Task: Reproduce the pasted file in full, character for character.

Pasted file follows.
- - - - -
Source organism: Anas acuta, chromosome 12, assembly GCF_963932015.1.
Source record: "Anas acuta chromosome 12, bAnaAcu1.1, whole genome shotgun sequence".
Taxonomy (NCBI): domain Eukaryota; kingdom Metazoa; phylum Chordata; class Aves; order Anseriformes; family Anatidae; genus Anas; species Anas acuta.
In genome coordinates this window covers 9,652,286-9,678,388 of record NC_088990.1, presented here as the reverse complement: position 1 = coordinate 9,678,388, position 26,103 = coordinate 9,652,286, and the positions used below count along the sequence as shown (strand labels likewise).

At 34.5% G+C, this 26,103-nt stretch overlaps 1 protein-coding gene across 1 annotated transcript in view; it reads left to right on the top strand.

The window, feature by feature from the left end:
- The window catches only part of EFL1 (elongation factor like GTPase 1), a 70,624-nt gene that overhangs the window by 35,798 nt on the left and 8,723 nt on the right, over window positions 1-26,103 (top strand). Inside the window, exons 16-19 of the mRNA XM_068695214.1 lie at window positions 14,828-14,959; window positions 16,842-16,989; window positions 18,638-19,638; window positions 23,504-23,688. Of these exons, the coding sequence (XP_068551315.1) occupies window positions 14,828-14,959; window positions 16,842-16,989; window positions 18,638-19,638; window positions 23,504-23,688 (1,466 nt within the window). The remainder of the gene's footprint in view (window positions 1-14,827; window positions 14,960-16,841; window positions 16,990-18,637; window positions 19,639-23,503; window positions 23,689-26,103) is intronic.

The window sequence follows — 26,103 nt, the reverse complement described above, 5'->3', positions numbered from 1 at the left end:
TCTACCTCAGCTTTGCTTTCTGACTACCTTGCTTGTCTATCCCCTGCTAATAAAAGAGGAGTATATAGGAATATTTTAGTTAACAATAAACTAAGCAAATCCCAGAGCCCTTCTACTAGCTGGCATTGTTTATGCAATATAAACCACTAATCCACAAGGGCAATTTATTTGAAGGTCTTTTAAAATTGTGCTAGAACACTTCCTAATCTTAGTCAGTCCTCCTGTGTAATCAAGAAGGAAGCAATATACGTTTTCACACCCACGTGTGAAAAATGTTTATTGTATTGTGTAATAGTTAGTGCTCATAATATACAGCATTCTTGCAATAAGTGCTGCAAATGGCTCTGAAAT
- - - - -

Source organism: Anas acuta, chromosome 12, assembly GCF_963932015.1.
Source record: "Anas acuta chromosome 12, bAnaAcu1.1, whole genome shotgun sequence".
Taxonomy (NCBI): domain Eukaryota; kingdom Metazoa; phylum Chordata; class Aves; order Anseriformes; family Anatidae; genus Anas; species Anas acuta.
In genome coordinates this window covers 9,652,286-9,678,388 of record NC_088990.1, presented here as the reverse complement: position 1 = coordinate 9,678,388, position 26,103 = coordinate 9,652,286, and the positions used below count along the sequence as shown (strand labels likewise).

At 34.5% G+C, this 26,103-nt stretch overlaps 1 protein-coding gene across 1 annotated transcript in view; it reads left to right on the top strand.

The window, feature by feature from the left end:
- The window catches only part of EFL1 (elongation factor like GTPase 1), a 70,624-nt gene that overhangs the window by 35,798 nt on the left and 8,723 nt on the right, over window positions 1-26,103 (top strand). Inside the window, exons 16-19 of the mRNA XM_068695214.1 lie at window positions 14,828-14,959; window positions 16,842-16,989; window positions 18,638-19,638; window positions 23,504-23,688. Of these exons, the coding sequence (XP_068551315.1) occupies window positions 14,828-14,959; window positions 16,842-16,989; window positions 18,638-19,638; window positions 23,504-23,688 (1,466 nt within the window). The remainder of the gene's footprint in view (window positions 1-14,827; window positions 14,960-16,841; window positions 16,990-18,637; window positions 19,639-23,503; window positions 23,689-26,103) is intronic.

The window sequence follows — 26,103 nt, the reverse complement described above, 5'->3', positions numbered from 1 at the left end:
TCTACCTCAGCTTTGCTTTCTGACTACCTTGCTTGTCTATCCCCTGCTAATAAAAGAGGAGTATATAGGAATATTTTAGTTAACAATAAACTAAGCAAATCCCAGAGCCCTTCTACTAGCTGGCATTGTTTATGCAATATAAACCACTAATCCACAAGGGCAATTTATTTGAAGGTCTTTTAAAATTGTGCTAGAACACTTCCTAATCTTAGTCAGTCCTCCTGTGTAATCAAGAAGGAAGCAATATACGTTTTCACACCCACGTGTGAAAAATGTTTATTGTATTGTGTAATAGTTAGTGCTCATAATATACAGCATTCTTGCAATAAGTGCTGCAAATGGCTCTGAAAT